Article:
Schuyler Mansion is the popular, modern-day name for the large brick ediface built just inside Albany's southern boundary line in 1761. Situated on a large and commanding stretch of land that reached almost all the way down to the river, this Albany landmark was the home of General Philip Schuyler.
By 1760, Philip Schuyler had begun to acquire title to what became a large tract of south Albany land. After some negotiation and litigation, his title was confirmed in 1765. Called "the Pastures," his property ran south of the Beaverkill to the southern city line. It ran west from the "road" that later became South Pearl Street and was bounded on the west by today's Delaware Avenue. When the property was gridded for sale after his death in 1804, it included the mansion parcel and more than a hundred individual building lots that were divided among his children.
On a prime location in the center of this extensive property, Schuyler built his elegant home. Actually, most of the work was done and completed while Schuyler was in England under the direction of his friend and mentor, John Bradstreet.
The De Witt maps locate the building on the Albany landscape of the 1790s. With Yates Mansion located on the northern side of the Beaverkill, it dominated the emerging South End - the first destination for many Albany newcomers.
Schuyler Mansion was the most outstanding house built in Albany before the American Revolution. The home of early Albany's wealthiest and most cosmopolitan resident, it set new standards for opulence and sophistication. The built environment of early Albany is considered more broadly in a theme essay entitled "Homes for the People."
Following Schuyler's death in 1804, the property was sold to newcomer furrier John Bryan.
Two websites provided access to this early Albany landmark today!
The definitive source on this impressive landmark is Schuyler Mansion: A Historic Structures Report, prepared by The Division for Historic Preservation, New York State Office of Parks, Recreation, and Historic Preservation (Albany, 1977). This marvelous work anticipates most questions about the site and its occupants. It is the basic source for this exposition.
In 1849, an edition of the Western Literary Mazazine presented this descriptive update: A Fine Old Mansion.— "One of the oldest mansion houses in this city, is the Schuyler house, on the corner of Clinton and Schuyler streets, owned and occupied by Mr. Mcintosh. This house is in the English style of the last century, and resembles in its architecture Governor Shirley's old mansion, at Roxbury, the Vassal house at Cambridge, occupied by Gen. Washington in 1770 [sic], and now the resident of the poet, Longfellow, and other old mansions in the vicinity of Boston. The Schuyler mansion was erected by Gen. Bradstreet in the year 1756, when the British army was encamped on the plains below this city. There being a number of artificers of every description in the army, the General employed them in the erection of this house, which was built of bricks and made on the spot. General Philip Schuyler exchanged an estate at Stillwater for this property, and resided there for many years. It was in this house that he entertained Gen. Burgoyne and the other general officer* of the British army captured at Saratoga; as well as Lafayette, the Marquis de Chastellux and other officers of the French army in America, during the American Revolution; Gen. Washington, Lord Stirling and other distinguished men of that day; and during the French Revolution, Talleyrand, Chateaubriand, Louis Philippe, Duke of Orleans, ex-King of the French, and his brothers. Here also the illustrious Hamilton wooed and won the daughter of its hospitable proprietor, that venerable and excellent woman, who still lives in the full enjoyment of her intellectual faculties, almost the sole remnant of the revolutionary age. Another daughter of General Schuyler, a lady of great beauty and accomplishment, was also married from this house to John B. Church of London, who came out to this country during the revolution, under the assumed name of John Carter. He was the son of a rich army contractor in London, and after coming in possession of his estate, lived in great style in that city. Mr. Church afterwards removed to NewYork, and Gen. Hamilton was buried from his house in Robinson-st, now Park Place. His son, Philip Schuyler Church, resided at Angelica, so named from his mother, in Allegany county. In looking over the papers of the late Col. Webb, of the Revolutionary army, a few years since, we found an interesting letter from Mr. Church, signed with his assumed name, John Carter. The Schuyler house became the property of John Bryan, Esq., of this city, in 1815. Mr. B. expended a large sum in repairs and alterations, and the present proprietor has recently improved and beautified it, thus rendering it one of the finest houses in the city. — Alb. Express."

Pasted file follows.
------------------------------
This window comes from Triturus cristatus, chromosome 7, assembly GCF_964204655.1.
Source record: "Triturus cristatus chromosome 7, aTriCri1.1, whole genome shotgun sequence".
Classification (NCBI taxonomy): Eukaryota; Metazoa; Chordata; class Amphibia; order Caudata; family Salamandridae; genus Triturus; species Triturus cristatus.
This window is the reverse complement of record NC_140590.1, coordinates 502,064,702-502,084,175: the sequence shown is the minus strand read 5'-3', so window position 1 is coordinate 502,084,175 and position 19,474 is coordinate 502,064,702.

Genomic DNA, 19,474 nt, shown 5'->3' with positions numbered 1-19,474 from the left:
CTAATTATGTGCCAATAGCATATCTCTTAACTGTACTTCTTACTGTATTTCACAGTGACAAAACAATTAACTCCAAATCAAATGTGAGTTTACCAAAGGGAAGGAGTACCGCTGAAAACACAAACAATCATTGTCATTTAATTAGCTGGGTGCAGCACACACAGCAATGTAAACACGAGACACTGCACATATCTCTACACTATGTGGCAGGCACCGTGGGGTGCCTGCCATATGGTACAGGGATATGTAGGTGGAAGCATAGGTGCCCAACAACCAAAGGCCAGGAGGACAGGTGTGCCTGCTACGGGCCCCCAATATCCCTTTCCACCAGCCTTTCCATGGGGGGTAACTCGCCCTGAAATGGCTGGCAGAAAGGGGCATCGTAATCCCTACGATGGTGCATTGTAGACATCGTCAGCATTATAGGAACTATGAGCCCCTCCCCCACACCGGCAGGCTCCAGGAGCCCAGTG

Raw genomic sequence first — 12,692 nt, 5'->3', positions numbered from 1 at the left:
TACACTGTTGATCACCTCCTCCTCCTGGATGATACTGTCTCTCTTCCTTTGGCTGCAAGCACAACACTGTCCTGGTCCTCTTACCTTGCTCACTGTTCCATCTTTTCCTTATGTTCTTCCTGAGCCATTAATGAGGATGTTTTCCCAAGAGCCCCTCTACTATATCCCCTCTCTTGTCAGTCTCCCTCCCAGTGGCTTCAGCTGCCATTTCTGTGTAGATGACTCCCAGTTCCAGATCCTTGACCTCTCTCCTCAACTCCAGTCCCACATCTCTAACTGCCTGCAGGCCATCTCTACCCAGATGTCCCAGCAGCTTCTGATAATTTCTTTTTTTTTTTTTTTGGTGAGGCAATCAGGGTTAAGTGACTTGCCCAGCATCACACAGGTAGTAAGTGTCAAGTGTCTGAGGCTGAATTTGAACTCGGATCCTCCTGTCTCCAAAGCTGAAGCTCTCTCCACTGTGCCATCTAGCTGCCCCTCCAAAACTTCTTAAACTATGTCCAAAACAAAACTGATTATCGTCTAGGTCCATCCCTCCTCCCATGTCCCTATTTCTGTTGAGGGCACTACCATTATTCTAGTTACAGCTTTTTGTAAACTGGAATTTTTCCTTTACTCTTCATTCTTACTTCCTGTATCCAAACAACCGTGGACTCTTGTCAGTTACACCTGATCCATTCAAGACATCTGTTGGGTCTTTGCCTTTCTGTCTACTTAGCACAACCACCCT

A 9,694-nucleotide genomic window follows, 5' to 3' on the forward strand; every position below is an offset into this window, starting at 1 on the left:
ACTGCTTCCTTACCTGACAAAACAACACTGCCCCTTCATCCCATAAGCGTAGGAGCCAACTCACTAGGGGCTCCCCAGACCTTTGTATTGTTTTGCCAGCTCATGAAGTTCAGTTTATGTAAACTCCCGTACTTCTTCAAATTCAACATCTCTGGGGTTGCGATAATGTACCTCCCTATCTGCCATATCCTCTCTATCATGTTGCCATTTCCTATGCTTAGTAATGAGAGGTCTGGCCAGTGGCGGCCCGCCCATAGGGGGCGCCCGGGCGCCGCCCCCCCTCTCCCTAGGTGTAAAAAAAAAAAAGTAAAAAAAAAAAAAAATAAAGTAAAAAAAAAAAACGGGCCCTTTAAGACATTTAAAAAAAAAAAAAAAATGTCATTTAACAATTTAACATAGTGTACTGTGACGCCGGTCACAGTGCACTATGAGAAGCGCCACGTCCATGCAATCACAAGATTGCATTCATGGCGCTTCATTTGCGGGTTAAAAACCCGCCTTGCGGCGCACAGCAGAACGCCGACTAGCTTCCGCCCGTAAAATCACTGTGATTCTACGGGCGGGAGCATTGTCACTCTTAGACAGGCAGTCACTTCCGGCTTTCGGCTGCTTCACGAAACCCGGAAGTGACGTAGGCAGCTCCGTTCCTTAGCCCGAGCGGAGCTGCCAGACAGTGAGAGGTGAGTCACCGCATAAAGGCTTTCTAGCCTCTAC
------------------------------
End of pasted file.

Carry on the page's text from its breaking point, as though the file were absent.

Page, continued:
first posted 5/01; last revised 3/11/13